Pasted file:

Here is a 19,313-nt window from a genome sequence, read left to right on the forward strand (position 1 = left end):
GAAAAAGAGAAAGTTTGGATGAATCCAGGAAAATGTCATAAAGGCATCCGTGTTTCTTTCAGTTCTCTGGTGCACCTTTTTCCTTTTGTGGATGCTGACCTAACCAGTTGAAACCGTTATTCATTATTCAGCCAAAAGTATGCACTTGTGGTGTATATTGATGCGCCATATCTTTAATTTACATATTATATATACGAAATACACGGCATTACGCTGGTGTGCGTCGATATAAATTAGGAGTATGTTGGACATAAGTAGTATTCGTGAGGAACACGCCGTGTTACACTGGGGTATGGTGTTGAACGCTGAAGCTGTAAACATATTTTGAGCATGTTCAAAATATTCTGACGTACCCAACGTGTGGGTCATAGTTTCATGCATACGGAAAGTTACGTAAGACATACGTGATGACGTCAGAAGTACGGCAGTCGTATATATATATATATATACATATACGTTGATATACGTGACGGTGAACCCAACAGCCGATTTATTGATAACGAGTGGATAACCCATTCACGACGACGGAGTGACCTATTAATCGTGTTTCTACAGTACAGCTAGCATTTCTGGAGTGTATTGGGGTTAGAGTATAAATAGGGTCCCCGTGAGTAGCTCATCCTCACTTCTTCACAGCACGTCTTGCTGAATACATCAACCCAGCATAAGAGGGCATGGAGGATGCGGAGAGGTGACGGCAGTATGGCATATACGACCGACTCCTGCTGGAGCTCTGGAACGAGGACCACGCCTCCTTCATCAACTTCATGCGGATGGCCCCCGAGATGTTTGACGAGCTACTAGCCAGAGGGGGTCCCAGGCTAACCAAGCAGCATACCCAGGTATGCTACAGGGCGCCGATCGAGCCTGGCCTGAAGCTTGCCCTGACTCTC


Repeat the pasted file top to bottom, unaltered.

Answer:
Here is a 19,313-nt window from a genome sequence, read left to right on the forward strand (position 1 = left end):
GAAAAAGAGAAAGTTTGGATGAATCCAGGAAAATGTCATAAAGGCATCCGTGTTTCTTTCAGTTCTCTGGTGCACCTTTTTCCTTTTGTGGATGCTGACCTAACCAGTTGAAACCGTTATTCATTATTCAGCCAAAAGTATGCACTTGTGGTGTATATTGATGCGCCATATCTTTAATTTACATATTATATATACGAAATACACGGCATTACGCTGGTGTGCGTCGATATAAATTAGGAGTATGTTGGACATAAGTAGTATTCGTGAGGAACACGCCGTGTTACACTGGGGTATGGTGTTGAACGCTGAAGCTGTAAACATATTTTGAGCATGTTCAAAATATTCTGACGTACCCAACGTGTGGGTCATAGTTTCATGCATACGGAAAGTTACGTAAGACATACGTGATGACGTCAGAAGTACGGCAGTCGTATATATATATATATATACATATACGTTGATATACGTGACGGTGAACCCAACAGCCGATTTATTGATAACGAGTGGATAACCCATTCACGACGACGGAGTGACCTATTAATCGTGTTTCTACAGTACAGCTAGCATTTCTGGAGTGTATTGGGGTTAGAGTATAAATAGGGTCCCCGTGAGTAGCTCATCCTCACTTCTTCACAGCACGTCTTGCTGAATACATCAACCCAGCATAAGAGGGCATGGAGGATGCGGAGAGGTGACGGCAGTATGGCATATACGACCGACTCCTGCTGGAGCTCTGGAACGAGGACCACGCCTCCTTCATCAACTTCATGCGGATGGCCCCCGAGATGTTTGACGAGCTACTAGCCAGAGGGGGTCCCAGGCTAACCAAGCAGCATACCCAGGTATGCTACAGGGCGCCGATCGAGCCTGGCCTGAAGCTTGCCCTGACTCTC